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Which “writing” book is best suited for me? A map of the literature based on a re-read of Helen Sword’s ALTS

The one question that I get asked by just about every single person I have ever interacted with, who reads my blog and knows about my Reading Notes of Books I Have Read section of my Resources pages, is: “which writing book do you recommend? Which book should *I* read?”

Well, I’m here to tell you that I have no clue how to answer that question. A recent re-read and reconsideration of Helen Sword’s Air, Light, Time and Space made me think about how what we know about a certain field is contingent (dependent) upon what we already have read and learned.

In early 2017, I had read very few if any books on writing, and on academic writing specifically. Right now, in mid-2019 I am at a very, very different stage in my academic life and I have purchased and read a ton of books on this topic, not only for myself but also to become a better supervisor and help my doctoral students complete their journeys.

Acwri books

The truth is that I have learned about writing (and more specifically academic prose production) through reading AND writing. I read about writing and I write, a lot. I submit my work for peer review, I get rejections, I revise my writings, and I sometimes (often?) get published.

Acwri books 2

I wrote a Twitter thread on how I revised my thinking about Sword’s ALTS and how I went from hating it to actually liking it. My opinion changed because I knew WAY MORE about academic writing than I did in 2017 and even more importantly, by the time I re-read ALTS, I already had read a ton of books on the topic.

I tweeted a couple of screenshots to make a point that is better explained in a blog post than a Twitter thread. When I re-read ALTS, I saw bits and pieces of other books there. I saw how ALTS fits within the broader landscape of books on academic writing and the scholarly enterprise.

In ALTS I see bits and pieces of Zerubavel’s The Clockwork Muse + Joli Jensen’s Write No Matter What + Sword’s Stylish Academic Writing + John Warner’s The Writer’s Practice, Patricia Goodson’s Becoming an Academic Writer and Wendy Laura Belcher’s Writing Your Article in 12 Weeks.


Let me explain: ALTS is a book on gently developing YOUR own approach to writing (Zerubavel+Jensen), your own writing practice (Warner, Goodson, Belcher) based on lessons drawn from empirical research that Sword has done on academic writers.

What does this imply, in practice, and for those of you who teach #AcWri? It means, as I’ve argued in previous threads, that you need to more-or-less know the landscape of books on writing BEFORE recommending one for someone (which is why I almost never recommend). How you’ll read a book will be dependent on how much you know about the topic beforehand, as I said above.

This thread, and blog post, outline why I don’t like being asked which book is the best for ME. Because only YOU know what is best for you, and unfortunately, much like research and scholarship itself, the only way to know that is by trial and error.

Read a book on academic writing.

Take the parts you like, discards the ones you don’t.

Develop a writing practice.

Refine this practice with time.

Sadly, that’s how life as an academic happens: doing the work.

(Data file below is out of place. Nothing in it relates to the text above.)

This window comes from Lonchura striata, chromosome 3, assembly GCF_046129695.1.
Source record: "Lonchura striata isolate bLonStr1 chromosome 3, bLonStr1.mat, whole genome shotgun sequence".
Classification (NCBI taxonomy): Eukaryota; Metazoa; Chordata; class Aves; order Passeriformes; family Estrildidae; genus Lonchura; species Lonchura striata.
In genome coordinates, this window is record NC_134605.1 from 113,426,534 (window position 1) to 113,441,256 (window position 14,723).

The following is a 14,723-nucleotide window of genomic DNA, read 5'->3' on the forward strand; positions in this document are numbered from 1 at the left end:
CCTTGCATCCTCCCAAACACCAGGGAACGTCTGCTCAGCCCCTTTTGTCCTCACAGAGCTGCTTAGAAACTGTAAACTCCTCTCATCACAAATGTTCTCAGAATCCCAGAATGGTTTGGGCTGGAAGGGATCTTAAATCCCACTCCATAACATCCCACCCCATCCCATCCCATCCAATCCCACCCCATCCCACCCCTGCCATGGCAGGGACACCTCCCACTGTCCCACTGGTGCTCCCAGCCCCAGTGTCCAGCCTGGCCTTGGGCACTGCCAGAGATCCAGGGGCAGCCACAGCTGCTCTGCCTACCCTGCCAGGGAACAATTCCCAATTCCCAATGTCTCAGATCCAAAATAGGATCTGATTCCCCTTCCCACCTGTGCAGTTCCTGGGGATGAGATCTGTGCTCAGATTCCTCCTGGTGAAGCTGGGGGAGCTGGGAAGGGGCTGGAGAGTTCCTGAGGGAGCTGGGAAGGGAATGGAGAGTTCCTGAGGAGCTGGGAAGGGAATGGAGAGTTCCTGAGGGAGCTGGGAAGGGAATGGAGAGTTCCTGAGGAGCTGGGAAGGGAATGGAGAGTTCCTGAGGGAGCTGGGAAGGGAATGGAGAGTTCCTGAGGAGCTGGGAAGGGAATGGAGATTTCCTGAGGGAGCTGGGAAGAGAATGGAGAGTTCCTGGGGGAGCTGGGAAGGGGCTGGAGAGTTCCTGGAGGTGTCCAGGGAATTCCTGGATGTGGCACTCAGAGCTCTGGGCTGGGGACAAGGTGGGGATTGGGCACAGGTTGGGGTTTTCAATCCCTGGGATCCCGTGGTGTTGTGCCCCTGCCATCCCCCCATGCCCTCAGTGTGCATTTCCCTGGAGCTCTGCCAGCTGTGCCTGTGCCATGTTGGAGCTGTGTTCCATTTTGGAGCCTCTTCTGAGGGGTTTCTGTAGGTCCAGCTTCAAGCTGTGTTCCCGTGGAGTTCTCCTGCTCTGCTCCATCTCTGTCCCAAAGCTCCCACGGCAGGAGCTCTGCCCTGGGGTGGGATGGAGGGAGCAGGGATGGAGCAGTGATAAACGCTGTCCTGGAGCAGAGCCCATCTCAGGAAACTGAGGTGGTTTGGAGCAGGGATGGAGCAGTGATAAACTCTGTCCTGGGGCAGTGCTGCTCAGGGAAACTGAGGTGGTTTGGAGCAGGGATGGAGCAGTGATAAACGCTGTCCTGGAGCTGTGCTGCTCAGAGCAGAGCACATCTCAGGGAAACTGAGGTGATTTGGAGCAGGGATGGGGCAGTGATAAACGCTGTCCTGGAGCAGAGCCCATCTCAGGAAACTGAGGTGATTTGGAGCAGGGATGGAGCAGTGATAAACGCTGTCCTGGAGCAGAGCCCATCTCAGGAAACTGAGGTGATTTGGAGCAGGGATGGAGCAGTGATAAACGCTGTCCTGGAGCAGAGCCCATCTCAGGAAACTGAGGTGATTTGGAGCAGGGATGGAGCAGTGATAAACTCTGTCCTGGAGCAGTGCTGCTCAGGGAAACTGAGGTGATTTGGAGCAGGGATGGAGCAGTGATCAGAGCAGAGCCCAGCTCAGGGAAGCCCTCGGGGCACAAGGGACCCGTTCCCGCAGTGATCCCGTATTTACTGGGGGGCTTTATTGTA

Posted in academia.

Dealing with The Dreaded Blank Page

I have been writing a lot for a very long time, and I *still* find myself dreading the process of opening and facing a new document template.

The Dreaded Blank Page.

Dreaded Blank Page

For many of us, facing The Dreaded Blank Page is an exercise in self-loathing, frustration and hand-wringing. Even though I write a lot, and I specifically focus much of this blog to the scholarly writing enterprise, I still find myself, on occasion, stumped and dumbfounded by The Dreaded Blank Page.

The way out, in my view (and this is what I preach to my students and research assistants and to anyone who will listen to me) is to gradually develop a writing practice and to make of each Dreaded Blank Page not a summit to CONQUER, but an issue that we have to to DEAL WITH.

To recap, my suggestions to deal with The Dreaded Blank Page:

  • Break down the project in smaller pieces.
  • Deal with each piece of writing/research on its own.
  • Use the completion of each small piece of writing as a Quick Win, or just focus on it for 30 minutes at a time.

Posted in academia, research, writing.

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On reading up a lot, mind mapping the literature, “finding the gap” and writing paragraphs in your literature review

While normally I write Twitter threads or blog posts in response to requests, particularly of my students and research assistants, but also when I hear from scholars across the globe, this post (based on my Twitter thread) comes from my own needs, both as a writer (I am writing and revising a literature review section myself) and as a student and RA supervisor (I wanted to have a resource to share with my team).

Editing by hand

In this blog post, I walk through my process of mapping out the literature, relying on systematic reviews, and situating my work within the broader debates around a particular topic. Finding a gap in the literature requires us to really map out the different ways and approaches in which different authors have approached a specific topic. The only way to do this, unfortunately, is to read.




Two important things escaped me the first time I wrote this thread. The first one is posted here (links to topic-sentences-focused blog posts).

Hopefully my process as broken down can help others as well!

Posted in academia, writing.

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Writing a literature review assignment (and for instructors: providing guidance)